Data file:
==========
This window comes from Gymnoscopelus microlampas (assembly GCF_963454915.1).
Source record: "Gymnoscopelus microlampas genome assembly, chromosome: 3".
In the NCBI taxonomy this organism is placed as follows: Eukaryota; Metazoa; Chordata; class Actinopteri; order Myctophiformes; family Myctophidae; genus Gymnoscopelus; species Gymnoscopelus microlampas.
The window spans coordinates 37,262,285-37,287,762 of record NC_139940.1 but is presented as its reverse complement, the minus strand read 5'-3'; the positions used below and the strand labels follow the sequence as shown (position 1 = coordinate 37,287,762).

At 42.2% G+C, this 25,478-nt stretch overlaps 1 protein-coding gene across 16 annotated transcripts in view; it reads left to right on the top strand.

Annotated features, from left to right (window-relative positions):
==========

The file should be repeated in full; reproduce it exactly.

This window comes from Gymnoscopelus microlampas (assembly GCF_963454915.1).
Source record: "Gymnoscopelus microlampas genome assembly, chromosome: 3".
In the NCBI taxonomy this organism is placed as follows: Eukaryota; Metazoa; Chordata; class Actinopteri; order Myctophiformes; family Myctophidae; genus Gymnoscopelus; species Gymnoscopelus microlampas.
The window spans coordinates 37,262,285-37,287,762 of record NC_139940.1 but is presented as its reverse complement, the minus strand read 5'-3'; the positions used below and the strand labels follow the sequence as shown (position 1 = coordinate 37,287,762).

At 42.2% G+C, this 25,478-nt stretch overlaps 1 protein-coding gene across 16 annotated transcripts in view; it reads left to right on the top strand.

Annotated features, from left to right (window-relative positions):